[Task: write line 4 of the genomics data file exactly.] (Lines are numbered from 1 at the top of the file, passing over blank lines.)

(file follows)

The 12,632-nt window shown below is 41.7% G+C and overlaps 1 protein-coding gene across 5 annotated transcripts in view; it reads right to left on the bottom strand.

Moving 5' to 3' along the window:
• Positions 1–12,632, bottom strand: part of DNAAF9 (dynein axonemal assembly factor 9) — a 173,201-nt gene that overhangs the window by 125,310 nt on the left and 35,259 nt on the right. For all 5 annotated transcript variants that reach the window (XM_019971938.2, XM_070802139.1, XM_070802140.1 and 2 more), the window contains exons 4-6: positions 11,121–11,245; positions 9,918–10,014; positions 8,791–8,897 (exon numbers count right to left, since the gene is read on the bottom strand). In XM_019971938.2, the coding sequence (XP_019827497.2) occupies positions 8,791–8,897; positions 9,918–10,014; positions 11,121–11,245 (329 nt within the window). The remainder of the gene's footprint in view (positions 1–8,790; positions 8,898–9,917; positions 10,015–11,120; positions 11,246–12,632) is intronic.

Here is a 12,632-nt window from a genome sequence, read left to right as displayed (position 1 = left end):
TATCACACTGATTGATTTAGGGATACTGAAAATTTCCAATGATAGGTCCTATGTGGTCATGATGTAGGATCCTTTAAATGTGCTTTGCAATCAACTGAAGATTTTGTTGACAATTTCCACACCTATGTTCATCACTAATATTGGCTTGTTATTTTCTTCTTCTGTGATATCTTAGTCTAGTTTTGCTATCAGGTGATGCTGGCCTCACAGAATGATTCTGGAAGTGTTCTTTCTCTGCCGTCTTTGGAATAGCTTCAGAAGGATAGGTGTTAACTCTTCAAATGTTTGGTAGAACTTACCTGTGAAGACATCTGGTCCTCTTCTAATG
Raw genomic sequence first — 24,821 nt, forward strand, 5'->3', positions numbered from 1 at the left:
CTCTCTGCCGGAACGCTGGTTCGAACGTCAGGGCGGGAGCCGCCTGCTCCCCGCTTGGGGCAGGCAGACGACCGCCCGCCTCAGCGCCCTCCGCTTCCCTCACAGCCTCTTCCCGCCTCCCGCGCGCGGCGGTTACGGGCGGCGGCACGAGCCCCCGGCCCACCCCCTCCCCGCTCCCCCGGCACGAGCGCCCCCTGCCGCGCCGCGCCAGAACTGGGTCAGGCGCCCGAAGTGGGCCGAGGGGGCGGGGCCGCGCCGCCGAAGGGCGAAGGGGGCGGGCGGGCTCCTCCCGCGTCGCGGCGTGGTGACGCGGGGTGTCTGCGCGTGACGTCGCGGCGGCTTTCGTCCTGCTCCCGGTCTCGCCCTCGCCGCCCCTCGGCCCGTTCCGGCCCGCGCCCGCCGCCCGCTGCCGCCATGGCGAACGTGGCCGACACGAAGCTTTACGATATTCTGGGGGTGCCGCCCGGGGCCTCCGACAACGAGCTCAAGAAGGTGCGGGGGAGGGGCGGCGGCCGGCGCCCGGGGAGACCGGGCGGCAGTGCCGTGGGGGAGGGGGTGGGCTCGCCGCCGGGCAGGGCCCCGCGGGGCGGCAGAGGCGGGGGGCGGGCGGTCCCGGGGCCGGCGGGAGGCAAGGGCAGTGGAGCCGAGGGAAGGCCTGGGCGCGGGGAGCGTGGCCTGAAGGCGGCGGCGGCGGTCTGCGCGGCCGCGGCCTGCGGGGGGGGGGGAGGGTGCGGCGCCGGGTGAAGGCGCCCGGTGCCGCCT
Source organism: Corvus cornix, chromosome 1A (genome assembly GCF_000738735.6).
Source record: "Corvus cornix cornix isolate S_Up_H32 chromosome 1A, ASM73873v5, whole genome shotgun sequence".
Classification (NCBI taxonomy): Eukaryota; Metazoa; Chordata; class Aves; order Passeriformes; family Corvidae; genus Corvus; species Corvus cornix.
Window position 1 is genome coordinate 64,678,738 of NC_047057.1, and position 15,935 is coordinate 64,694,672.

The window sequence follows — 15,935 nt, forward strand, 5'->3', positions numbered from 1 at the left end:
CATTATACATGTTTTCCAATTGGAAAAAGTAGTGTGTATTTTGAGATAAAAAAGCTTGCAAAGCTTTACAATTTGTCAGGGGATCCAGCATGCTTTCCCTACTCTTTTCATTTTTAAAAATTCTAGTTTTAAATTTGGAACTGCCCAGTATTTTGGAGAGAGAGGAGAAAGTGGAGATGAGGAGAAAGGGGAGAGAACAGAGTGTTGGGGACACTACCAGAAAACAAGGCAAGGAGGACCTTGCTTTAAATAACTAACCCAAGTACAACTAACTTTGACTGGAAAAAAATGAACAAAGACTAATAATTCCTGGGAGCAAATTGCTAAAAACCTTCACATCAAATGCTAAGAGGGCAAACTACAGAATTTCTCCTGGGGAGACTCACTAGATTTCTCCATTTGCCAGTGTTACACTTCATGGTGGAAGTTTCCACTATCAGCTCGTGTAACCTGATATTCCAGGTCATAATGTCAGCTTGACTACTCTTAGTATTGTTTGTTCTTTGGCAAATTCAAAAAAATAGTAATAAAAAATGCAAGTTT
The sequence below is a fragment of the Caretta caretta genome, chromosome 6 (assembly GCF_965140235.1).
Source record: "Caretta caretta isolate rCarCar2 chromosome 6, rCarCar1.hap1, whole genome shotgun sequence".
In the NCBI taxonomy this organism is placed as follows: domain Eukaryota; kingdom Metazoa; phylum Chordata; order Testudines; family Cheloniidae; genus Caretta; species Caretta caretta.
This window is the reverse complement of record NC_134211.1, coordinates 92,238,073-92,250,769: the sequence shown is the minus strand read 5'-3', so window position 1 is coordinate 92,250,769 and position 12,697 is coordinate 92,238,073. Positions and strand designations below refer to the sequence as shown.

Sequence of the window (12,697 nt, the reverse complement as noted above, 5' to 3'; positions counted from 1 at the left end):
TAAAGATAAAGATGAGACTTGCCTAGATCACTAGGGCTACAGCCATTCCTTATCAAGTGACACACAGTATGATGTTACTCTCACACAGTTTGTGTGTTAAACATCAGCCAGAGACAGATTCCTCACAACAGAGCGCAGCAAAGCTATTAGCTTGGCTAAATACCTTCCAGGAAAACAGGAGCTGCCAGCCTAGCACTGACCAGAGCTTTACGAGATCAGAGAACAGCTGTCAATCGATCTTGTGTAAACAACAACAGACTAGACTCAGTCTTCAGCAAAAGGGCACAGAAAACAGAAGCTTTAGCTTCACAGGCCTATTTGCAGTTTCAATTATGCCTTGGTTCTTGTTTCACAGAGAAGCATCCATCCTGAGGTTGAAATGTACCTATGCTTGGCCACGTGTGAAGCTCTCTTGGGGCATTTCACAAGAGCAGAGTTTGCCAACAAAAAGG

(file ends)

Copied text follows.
Here is a 12,632-nt window from a genome sequence, read left to right as displayed (position 1 = left end):